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Runninghat · 11/03/2022 22:38

@Iamsodonewith2020 I’m really sorry to hear that but sadly not surprised. I do really feel a lot of 16-18 year olds are being played here. Chemistry is a great choice for a degree and she may well have a better work life balance with this.

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ScarletTulips · 11/03/2022 22:52

Too many peers of my DC were directed towards medicine because it was what their (non medic) parents wanted and what the school thought looked good for them.
It has to be a vocation and young people have to go into it with their eyes wide open to the challenges involved.
The obsession with extra curricular activities whether it’s Grade 10 Piccolo or running, jumping, rowing for The County does not a good doctor make.

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Notagardener · 12/03/2022 08:06

"791 applicants for F1 positions been put on the reserve list this week"
Bizarre as in our department paying locum rate for someone in this position as not able to fill post otherwise. Recruiting middle grade doctors from abroad as no other candidates.
"Early 30s and makes 100k pa for part time work" I wish....double the age and not earning at all this amount. GP are selfemployed, the practice may recieve a high profit but expenses need to be paid out of it. So paing a gardenener or even buying a new fridge will come out of the "profits".

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Notagardener · 12/03/2022 08:06

More importantly, yes do go to medical school if you feel you have a real passion for it, otherwise NO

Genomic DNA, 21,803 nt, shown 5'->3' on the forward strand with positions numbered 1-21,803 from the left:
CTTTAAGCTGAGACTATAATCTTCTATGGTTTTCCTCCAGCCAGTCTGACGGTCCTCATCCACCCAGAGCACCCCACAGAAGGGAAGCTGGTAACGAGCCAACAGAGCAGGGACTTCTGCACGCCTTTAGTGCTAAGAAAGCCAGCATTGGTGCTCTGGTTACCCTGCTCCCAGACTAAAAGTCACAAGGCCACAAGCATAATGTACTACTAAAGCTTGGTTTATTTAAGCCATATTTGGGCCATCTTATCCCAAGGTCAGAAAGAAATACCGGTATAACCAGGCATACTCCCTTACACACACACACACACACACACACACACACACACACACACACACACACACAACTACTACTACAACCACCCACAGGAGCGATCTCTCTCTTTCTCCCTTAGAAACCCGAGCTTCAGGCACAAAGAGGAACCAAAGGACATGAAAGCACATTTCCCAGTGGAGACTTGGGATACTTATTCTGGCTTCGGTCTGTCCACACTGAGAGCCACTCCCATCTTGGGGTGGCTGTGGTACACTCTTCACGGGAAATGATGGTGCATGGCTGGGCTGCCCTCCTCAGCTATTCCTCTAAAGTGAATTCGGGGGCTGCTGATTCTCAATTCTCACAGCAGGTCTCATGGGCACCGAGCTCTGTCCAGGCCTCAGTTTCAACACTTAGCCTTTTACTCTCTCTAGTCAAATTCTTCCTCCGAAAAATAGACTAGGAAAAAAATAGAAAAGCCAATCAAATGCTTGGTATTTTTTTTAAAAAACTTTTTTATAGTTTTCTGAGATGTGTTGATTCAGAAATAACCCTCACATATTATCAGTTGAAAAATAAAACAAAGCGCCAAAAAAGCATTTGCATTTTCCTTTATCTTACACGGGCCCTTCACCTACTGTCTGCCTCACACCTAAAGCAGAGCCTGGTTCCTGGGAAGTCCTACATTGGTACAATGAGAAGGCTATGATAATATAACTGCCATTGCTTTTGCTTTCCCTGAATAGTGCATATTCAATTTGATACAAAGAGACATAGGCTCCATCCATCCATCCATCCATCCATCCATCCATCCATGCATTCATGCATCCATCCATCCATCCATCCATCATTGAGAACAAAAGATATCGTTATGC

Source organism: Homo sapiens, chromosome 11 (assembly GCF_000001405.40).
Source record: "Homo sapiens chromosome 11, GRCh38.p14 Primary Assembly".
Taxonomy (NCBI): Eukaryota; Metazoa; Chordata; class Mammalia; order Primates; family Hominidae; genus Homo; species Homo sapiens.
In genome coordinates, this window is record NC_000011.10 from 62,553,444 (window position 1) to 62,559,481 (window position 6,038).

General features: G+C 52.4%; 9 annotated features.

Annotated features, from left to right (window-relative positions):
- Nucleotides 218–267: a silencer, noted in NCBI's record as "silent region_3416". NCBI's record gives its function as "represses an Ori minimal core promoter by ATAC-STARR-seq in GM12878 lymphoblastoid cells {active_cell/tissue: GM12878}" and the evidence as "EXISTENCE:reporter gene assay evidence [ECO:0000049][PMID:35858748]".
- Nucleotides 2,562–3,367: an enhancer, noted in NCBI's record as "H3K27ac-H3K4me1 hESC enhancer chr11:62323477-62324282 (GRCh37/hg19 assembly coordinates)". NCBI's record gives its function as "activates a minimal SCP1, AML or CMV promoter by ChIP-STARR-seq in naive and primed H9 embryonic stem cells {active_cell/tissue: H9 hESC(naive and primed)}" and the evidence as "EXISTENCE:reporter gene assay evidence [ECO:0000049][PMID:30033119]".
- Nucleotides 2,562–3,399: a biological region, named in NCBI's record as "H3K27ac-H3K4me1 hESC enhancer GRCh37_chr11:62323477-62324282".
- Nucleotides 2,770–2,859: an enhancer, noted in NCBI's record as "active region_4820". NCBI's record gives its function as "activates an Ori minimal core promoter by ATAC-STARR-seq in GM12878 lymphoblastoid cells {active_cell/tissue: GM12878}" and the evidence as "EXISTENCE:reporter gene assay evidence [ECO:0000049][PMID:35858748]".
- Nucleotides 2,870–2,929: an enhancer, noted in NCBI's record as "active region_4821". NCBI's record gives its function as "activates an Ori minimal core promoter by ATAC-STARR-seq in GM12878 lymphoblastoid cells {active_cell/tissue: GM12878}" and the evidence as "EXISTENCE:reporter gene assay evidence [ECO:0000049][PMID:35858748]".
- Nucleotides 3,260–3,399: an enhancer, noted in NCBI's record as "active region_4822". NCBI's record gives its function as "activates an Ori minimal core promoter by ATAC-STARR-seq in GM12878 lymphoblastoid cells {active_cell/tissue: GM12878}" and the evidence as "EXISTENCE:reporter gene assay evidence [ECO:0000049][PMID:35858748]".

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elliesmummy19 · 12/03/2022 08:09

My husband's a doctor. He does enjoy what he does but often wishes he had chosen a different career. He also hopes our daughter doesn't want to follow in his footsteps but wouldn't steer her in a different direction if that was definitely what she wanted to do.

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DriedBeanKibble · 12/03/2022 08:14

[quote Runninghat]@FancyAFlapjack I know from my own work life there are some really intellectually stimulating and financially rewarding jobs in other STEM subjects but I do feel that sixth forms thrive on the the academic top sets feeling medicine is quite glamourous and they do in reality get very limited and edited experience on work experience.[/quote]
I have never heard this, is your dd at a private school? I know 2 mums at school who are GPs, they both hate it. One has started doing botox as it pays well and less stress. She works 2 days as a GP and 2 doing botox at some treatment centre.

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LunaTheCat · 12/03/2022 08:22

I am a doctor. I was always driven to do medicine and had a strong sense of “this is what I am meant to do”.
I bloody love my job at times - the magic of connecting with another human and helping is still for me wonderful. However it is very very hard. The training is hard and long - both pre grad and post grad.
The hours are long and physically and emotionally exhausting.
The responsibility is frightening.
It is not a job to do if you do not absolutely want to do it.

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TizerorFizz · 12/03/2022 08:56

I think it’s fair to say that most trainee doctors get jobs. Maybe a few are not wanting to mine for the jobs. That’s different. Doctors are also among the best paid recent grads when compared to all degrees. They also have high employability and can easily work abroad.

Many doctors retire way before 67 at the moment. Lots work part time. Pensions are generous when compared to other workers.
Doctors must really want this job though. Schools shouldn’t push pupils into it. The success rate isn’t high anyway.

However I think “wanting it” applies to lots of jobs. Highly paid jobs are never 9-5. Few people warn over £500,000 too. That type of job, eg city solicitor and banker will demand very long hours and intellect too. Anyone with a stem background should very much consider it though. Doctors tend to be heard. Often whinging. However like most jobs, there’s good bits and bad bits. Private consultants seem happy. Choose what area of medicine you want to do. Whatever it is, the pension will be better then nearly everyone else’s.